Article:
Ashot Aristakesian, respondent, v. Ballon Stoll Bader & Nadler, P.C., appellant.
Submitted—September 7, 2018
DECISION & ORDER
In an action to recover damages for legal malpractice and violations of Judiciary Law § 487, the defendant appeals from an order of the Supreme Court, Queens County (Cheree A. Buggs, J.), dated April 10, 2017. The order denied the defendant's motion pursuant to CPLR 3211(a)(7) to dismiss the complaint.
ORDERED that the order is modified, on the law, by deleting the provision thereof denying those branches of the defendant's motion which were pursuant to CPLR 3211(a)(7) to dismiss the second and third causes of action, alleging violations of Judiciary Law § 487, and substituting therefor a provision granting those branches of the motion; as so modified, the order is affirmed, without costs or disbursements.
The defendant law firm represented the plaintiff as an intervenor in an action commenced by the plaintiff's sister Lucy Haroutounian against the plaintiff's brother Zakar Aristakesian (hereinafter Zakar). The action was to quiet title to real property located in Queens, where the plaintiff had long resided with his family. The plaintiff claims that Zakar pledged to transfer his 50% interest in that property to the plaintiff. It was allegedly determined in that action that the subject property was owned by Haroutounian and Zakar.
The plaintiff subsequently commenced this action alleging, under the first cause of action, legal malpractice for, inter alia, failing to assert a claim for specific performance of his agreement with Zakar in the prior action, and, under the second and third causes of action, violations of Judiciary Law § 487. The defendant moved pursuant to CPLR 3211(a)(7) to dismiss the complaint, and the Supreme Court denied the motion. The defendant appeals.
“In an action to recover damages for legal malpractice, a plaintiff must demonstrate that the attorney ‘failed to exercise the ordinary reasonable skill and knowledge commonly possessed by a member of the legal profession’ and that the attorney's breach of this duty proximately caused plaintiff to sustain actual and ascertainable damages” (Rudolf v Shayne, Dachs, Stanisci, Corker & Sauer, 8 NY3d 438, 442, quoting McCoy v. Feinman, 99 N.Y.2d 295, 301–302). “To establish causation, a plaintiff must show that he or she would have prevailed in the underlying action or would not have incurred any damages, but for the lawyer's negligence” (Rudolf v Shayne, Dachs, Stanisci, Corker & Sauer, 8 NY3d at 442; see Garcia v Polsky, Shouldice & Rosen, P.C., 161 AD3d 828).
Here, contrary to the defendant's contention, the complaint adequately alleged the required element of causation. Specifically, the complaint, construed liberally (see Chanko v American Broadcasting Cos., Inc., 27 NY3d 46, 52), alleged that the defendant proximately caused the plaintiff damages by, among other things, negligently failing in the prior action to assert a specific performance cause of action, on which the plaintiff would have prevailed. Further, the complaint contained specific factual allegations supporting the claim that the plaintiff would have prevailed in the prior action had such a cause of action been asserted (cf. Maroulis v. Sari M. Friedman, P.C., 153 AD3d 1250, 1251; Benishai v. Epstein, 116 AD3d 726, 727). In particular, as elaborated in his affidavit submitted in opposition to the motion to dismiss (see Chanko v American Broadcasting Cos., Inc., 27 NY3d at 52), the plaintiff alleged that he had a written agreement with Zakar, whereby Zakar was to transfer a 50% interest in the property, that the plaintiff had performed all of his obligations under that agreement and forwarded Zakar a deed to be executed in favor of the plaintiff, but that Zakar, despite having accepted the plaintiff's performance, refused to execute the deed (see E & D Group, LLC v. Vialet, 134 AD3d 981, 983; cf. Friedman v. Miale, 69 AD3d 789). Accordingly, we agree with the Supreme Court's denial of that branch of the defendant's motion which was pursuant to CPLR 3211(a)(7) to dismiss the legal malpractice cause of action.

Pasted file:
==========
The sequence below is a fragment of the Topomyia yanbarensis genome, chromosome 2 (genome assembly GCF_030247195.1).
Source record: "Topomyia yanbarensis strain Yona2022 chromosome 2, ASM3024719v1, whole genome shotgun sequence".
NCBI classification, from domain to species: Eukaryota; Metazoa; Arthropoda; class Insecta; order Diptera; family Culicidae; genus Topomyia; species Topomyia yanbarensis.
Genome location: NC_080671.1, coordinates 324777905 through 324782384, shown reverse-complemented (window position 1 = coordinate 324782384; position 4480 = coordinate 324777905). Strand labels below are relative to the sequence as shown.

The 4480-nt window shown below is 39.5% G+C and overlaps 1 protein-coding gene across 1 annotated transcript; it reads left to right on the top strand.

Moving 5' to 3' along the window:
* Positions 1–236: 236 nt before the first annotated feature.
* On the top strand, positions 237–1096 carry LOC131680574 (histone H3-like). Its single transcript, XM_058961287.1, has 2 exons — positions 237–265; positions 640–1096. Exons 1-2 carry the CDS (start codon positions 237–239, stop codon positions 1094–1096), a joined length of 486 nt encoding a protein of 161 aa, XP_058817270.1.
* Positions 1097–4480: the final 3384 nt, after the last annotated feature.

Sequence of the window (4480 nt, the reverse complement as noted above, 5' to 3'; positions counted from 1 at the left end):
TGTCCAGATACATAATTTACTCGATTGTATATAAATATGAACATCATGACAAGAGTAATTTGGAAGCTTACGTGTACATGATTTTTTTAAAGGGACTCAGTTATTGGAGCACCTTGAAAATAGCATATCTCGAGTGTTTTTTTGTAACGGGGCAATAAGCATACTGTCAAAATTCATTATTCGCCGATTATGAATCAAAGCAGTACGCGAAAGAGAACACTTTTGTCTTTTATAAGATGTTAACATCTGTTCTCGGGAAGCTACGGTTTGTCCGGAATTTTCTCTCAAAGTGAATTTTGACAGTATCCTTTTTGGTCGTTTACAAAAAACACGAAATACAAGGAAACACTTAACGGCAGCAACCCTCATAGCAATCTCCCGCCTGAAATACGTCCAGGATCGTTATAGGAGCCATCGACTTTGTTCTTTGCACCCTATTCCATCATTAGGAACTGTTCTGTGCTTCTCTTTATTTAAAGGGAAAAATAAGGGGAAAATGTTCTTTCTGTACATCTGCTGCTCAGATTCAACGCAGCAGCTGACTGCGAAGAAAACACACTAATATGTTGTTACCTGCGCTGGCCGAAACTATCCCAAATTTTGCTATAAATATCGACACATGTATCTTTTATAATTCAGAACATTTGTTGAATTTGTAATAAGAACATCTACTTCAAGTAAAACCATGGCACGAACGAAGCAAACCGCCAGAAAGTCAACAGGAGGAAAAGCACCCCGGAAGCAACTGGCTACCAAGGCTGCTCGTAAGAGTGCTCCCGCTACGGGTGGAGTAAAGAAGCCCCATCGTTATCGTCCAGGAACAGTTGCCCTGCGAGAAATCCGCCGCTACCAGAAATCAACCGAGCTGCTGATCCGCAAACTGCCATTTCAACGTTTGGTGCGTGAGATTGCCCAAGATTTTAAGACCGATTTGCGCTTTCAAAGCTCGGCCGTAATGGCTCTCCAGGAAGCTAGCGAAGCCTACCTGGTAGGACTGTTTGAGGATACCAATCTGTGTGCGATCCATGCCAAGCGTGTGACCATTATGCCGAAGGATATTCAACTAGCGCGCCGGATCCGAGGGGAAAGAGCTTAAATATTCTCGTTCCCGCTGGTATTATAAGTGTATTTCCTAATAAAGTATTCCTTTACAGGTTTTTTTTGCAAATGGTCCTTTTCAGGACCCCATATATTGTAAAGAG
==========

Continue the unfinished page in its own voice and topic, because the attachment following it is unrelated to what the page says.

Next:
However, the Supreme Court should have directed dismissal of the second and third causes of action, alleging violations of Judiciary Law § 487. Under Judiciary Law § 487, an attorney who “[i]s guilty of any deceit or collusion, or consents to any deceit or collusion, with intent to deceive the court or any party” is liable to the injured party for treble damages. “[V]iolation of Judiciary Law § 487 requires an intent to deceive, whereas a legal malpractice claim is based on negligent conduct” (Moormann v. Perini & Hoerger, 65 AD3d 1106, 1108 [citation omitted]; see Gorbatov v. Tsirelman, 155 AD3d 836, 838).
Here, the plaintiff claimed that the defendant violated Judiciary Law § 487 by representing the plaintiff in the prior action after having formerly represented Zakar in that action, and by failing to discuss this potential conflict of interest with the plaintiff. However, since the plaintiff's complaint reveals that he was fully aware, at the time he retained the defendant, that the defendant had previously represented Zakar, his allegations do not set forth any facts from which an intent to deceive him could be inferred (see Zambito v. Ryan, 125 A.D.2d 462; cf. Izko Sportswear Co., Inc. v Flaum, 25 AD3d 534). Accordingly, the complaint failed to state a cause of action for violations of Judiciary Law § 487 (see Ehrenkranz v. 58 MHR, LLC, 159 AD3d 872, 872; Shaffer v. Gilberg, 125 AD3d 632, 636; Schiller v Bender, Burrows & Rosenthal, LLP, 116 AD3d 756, 759).
The defendant's remaining contentions are without merit.
BALKIN, J.P., SGROI, LASALLE and BARROS, JJ., concur.
Clerk of the Court